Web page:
Your questions about the purpose of the litigation process immediately brought the recent decision in the George Zimmerman case to my mind. Many have questioned the role of the jury in that case. Would the case have ended differently had the jury been structured differently? How would decisions rendered be different if cases were decided by judges instead of a jury? The quote 'a morality play watched by a public audience' couldn't more accurately reflect the Trayvon Martin case. The case has become a public debate about the merit of Florida laws, the actions of both Trayvon and Zimmerman, and the courts themselves. This example shows that the questions here about court and legal reform don't just apply to torts law or civil cases like the Woburn case. The legal system in all areas is a constant work in progress, with new and interesting cases like these being decided every day. Perhaps making attempts to reform in any area is a way to do good, even if it isn't just through public service. My interests lie in public service, but not every lawyer's will and that's what makes the law so interesting; there are so many paths to choose. But I think what's important to remember is that in every area of the law, whether it be civil, criminal, or otherwise, it is important to pay attention to how the litigation process affects legal outcomes and people's lives, and to how we can constantly strive to improve these systems.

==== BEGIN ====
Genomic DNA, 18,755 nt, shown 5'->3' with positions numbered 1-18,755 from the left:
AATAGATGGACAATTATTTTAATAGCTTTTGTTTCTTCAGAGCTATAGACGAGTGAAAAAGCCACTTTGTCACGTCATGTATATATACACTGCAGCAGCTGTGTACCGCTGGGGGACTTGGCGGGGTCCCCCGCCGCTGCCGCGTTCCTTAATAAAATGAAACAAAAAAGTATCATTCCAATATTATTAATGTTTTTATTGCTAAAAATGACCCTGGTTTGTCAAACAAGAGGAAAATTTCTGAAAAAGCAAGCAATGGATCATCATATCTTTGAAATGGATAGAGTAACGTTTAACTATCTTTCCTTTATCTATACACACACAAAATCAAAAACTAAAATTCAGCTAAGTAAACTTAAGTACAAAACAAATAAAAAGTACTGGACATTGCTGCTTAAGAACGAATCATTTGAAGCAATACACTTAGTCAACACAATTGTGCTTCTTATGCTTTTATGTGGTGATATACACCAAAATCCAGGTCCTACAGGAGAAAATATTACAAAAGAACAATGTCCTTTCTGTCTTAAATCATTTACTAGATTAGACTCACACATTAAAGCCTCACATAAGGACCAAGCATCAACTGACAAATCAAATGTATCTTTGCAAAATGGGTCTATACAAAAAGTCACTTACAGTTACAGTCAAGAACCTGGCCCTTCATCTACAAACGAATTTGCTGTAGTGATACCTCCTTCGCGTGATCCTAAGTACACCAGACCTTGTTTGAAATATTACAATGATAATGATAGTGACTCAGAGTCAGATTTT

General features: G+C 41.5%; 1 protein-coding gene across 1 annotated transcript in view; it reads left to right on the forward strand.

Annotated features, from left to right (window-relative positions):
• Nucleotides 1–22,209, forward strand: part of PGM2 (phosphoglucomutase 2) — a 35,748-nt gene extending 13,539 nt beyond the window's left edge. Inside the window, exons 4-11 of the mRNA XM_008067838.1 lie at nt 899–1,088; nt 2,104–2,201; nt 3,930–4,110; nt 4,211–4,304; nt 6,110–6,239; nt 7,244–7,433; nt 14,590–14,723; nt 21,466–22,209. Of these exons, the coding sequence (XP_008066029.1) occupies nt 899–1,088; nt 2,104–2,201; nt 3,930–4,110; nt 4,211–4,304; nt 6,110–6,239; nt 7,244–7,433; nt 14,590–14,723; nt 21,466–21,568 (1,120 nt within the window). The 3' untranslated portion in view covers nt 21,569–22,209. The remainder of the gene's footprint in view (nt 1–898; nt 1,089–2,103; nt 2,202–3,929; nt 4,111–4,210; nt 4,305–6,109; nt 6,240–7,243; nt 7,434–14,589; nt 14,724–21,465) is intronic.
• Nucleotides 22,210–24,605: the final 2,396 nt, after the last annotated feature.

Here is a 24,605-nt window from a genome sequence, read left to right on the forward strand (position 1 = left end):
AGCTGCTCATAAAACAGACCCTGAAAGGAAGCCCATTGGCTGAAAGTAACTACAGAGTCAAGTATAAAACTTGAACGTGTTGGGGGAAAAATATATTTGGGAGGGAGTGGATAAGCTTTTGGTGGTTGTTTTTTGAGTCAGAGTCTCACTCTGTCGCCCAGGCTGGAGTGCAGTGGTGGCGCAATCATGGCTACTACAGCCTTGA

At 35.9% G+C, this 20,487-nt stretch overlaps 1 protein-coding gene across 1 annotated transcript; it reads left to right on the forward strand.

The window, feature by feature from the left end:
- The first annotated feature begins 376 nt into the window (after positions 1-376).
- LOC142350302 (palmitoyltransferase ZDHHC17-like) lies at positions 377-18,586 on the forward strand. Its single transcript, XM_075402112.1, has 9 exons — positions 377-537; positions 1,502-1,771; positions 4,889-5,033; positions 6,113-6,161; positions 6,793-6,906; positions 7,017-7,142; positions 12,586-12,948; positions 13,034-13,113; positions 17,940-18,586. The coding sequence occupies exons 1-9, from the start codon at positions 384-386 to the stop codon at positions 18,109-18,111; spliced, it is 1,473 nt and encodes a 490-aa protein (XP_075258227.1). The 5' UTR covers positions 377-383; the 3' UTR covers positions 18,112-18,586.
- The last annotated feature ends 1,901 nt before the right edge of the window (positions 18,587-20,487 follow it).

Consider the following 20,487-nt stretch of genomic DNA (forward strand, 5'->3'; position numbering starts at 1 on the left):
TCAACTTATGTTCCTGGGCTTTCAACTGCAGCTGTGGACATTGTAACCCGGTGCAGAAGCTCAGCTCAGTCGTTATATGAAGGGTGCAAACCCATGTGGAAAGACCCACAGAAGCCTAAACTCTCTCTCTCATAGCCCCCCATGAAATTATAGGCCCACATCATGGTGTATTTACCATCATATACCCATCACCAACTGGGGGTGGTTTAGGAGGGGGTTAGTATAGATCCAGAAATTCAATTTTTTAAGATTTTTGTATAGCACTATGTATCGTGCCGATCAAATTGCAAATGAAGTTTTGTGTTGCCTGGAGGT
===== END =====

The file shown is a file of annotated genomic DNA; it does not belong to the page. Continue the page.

Posted by Alexandria Weller on Tue. July 16, 2013 11:25 AM
RE: Prof. Tamar Birckhead Offers Insight on 'A Civil Action'
Alexandria: Thanks for your thoughtful comments. I, too, have been thinking about the parallels between the Woburn and Zimmerman cases, with the common thread being the limits of the adversary system -- and the law in general. Litigation, whether civil or criminal, is rarely about -- or has the capacity to be about -- a search for the truth, particularly when each party's 'truth' may be very different. I know that there's a lot out there about the verdict; I've found the following essay by Andrew Cohen to be particularly insightful, as he discusses the decision along these same lines: Thanks, Tamar
Posted by Allison L. Reid on Tue. July 16, 2013 12:54 PM